The mere fact it takes 25 hours to put together the Flying Spur’s interior should give you some idea of the lengths Bentley goes to in building each car. There are numerous hand-stitched panels for you to admire and caress, and veneer panels to marvel at.
There are plenty styling of cues showcasing Bentley’s long heritage, too, most notably the Breitling analogue clock on the dashboard, although the 8.0in touchscreen infotainment system suggests Bentley isn’t out of touch with modern life.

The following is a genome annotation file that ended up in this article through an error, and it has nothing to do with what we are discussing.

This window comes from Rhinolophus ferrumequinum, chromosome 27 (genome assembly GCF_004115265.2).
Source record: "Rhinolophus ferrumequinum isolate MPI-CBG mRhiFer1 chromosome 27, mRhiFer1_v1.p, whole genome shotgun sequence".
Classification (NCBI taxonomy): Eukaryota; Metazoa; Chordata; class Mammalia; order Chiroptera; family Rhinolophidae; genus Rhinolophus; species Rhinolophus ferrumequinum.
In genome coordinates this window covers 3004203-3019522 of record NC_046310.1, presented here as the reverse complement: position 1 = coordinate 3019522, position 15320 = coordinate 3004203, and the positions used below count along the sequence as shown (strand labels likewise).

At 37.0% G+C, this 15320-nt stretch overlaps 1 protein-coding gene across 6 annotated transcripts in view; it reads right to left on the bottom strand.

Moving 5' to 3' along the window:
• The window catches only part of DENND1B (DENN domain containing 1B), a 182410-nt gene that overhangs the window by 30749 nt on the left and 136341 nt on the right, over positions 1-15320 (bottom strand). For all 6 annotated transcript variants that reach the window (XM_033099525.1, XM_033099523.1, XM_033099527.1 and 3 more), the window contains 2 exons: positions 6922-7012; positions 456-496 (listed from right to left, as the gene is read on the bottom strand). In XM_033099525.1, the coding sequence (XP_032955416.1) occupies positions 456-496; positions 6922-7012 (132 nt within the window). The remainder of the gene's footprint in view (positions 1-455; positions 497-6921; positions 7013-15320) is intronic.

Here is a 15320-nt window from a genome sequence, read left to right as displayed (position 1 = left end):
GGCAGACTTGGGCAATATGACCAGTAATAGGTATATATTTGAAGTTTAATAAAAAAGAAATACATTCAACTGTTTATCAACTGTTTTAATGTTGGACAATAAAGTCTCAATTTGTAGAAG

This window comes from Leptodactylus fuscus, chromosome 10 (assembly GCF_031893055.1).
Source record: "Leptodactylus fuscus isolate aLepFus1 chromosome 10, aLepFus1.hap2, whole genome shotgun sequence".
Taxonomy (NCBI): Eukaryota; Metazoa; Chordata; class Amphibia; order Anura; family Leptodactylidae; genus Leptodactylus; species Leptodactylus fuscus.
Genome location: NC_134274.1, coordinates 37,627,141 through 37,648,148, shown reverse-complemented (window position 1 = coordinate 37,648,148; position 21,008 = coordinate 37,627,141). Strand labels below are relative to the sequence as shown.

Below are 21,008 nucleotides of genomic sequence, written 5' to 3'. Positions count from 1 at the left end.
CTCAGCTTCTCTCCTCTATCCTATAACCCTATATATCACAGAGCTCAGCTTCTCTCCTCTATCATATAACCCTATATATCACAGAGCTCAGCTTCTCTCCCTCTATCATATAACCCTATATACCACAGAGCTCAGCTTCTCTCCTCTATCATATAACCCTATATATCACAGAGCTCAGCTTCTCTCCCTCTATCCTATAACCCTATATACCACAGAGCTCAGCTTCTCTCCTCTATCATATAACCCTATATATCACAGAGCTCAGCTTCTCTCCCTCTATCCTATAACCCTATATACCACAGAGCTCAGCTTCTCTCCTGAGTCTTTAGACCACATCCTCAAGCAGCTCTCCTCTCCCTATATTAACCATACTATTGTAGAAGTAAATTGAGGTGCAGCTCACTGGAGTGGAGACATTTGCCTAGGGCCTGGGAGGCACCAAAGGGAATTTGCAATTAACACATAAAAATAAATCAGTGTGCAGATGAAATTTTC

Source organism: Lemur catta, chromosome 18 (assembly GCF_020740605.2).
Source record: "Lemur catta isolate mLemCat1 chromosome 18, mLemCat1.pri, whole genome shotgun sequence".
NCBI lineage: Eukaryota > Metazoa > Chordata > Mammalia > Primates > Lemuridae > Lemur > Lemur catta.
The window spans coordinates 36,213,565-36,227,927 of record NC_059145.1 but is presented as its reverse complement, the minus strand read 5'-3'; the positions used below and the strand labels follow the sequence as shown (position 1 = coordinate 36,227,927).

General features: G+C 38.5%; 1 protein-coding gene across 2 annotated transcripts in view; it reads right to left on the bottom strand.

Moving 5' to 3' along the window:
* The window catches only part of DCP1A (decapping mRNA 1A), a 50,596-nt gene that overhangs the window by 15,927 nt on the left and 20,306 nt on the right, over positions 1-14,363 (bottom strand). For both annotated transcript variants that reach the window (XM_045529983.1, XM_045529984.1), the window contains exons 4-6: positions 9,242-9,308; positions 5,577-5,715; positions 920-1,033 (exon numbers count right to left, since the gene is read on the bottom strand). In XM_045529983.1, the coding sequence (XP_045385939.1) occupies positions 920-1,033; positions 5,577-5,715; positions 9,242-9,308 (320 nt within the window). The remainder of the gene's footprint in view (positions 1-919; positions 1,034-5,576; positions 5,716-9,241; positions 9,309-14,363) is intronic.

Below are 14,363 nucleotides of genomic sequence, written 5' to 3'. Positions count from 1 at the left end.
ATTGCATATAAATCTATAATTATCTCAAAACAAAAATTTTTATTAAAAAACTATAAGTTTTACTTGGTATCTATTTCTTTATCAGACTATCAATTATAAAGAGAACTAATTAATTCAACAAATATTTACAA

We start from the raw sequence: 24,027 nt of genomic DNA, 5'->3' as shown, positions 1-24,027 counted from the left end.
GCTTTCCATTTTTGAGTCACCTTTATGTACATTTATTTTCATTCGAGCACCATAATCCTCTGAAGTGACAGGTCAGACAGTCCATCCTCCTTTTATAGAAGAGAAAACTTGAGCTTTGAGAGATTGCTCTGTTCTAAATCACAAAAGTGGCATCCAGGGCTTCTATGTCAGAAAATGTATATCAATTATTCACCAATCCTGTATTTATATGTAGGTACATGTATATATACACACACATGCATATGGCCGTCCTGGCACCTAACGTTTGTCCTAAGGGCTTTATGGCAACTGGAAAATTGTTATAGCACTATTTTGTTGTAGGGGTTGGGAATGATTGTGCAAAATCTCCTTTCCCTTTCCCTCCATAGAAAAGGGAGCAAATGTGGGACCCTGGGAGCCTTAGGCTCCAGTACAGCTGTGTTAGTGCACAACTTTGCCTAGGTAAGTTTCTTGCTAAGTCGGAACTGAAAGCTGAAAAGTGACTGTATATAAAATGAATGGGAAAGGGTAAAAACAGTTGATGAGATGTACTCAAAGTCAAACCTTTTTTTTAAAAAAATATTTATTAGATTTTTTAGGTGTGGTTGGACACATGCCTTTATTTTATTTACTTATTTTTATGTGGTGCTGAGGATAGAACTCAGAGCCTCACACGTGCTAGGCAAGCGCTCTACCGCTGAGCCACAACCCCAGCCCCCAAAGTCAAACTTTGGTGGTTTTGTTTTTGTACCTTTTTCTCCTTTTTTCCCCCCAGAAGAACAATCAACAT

The trouble is, the Volkswagen Phaeton-derived system is woefully outdated; you get a much better infotainment system in a Seat Ibiza. The screen is dull, the menus could be clearer and there’s no option to add Smartphone mirroring functions such as Apple Carplay or Android Auto.
Elsewhere, some of the buttons on the Flying Spur’s dashboard feel a bit low-rent compared with the metal touches elsewhere. However, the driving position is generally superb thanks to a wide comfortable seat with loads of adjustability.
A brilliant engine isn’t enough to warrant the Aston Martin Ra...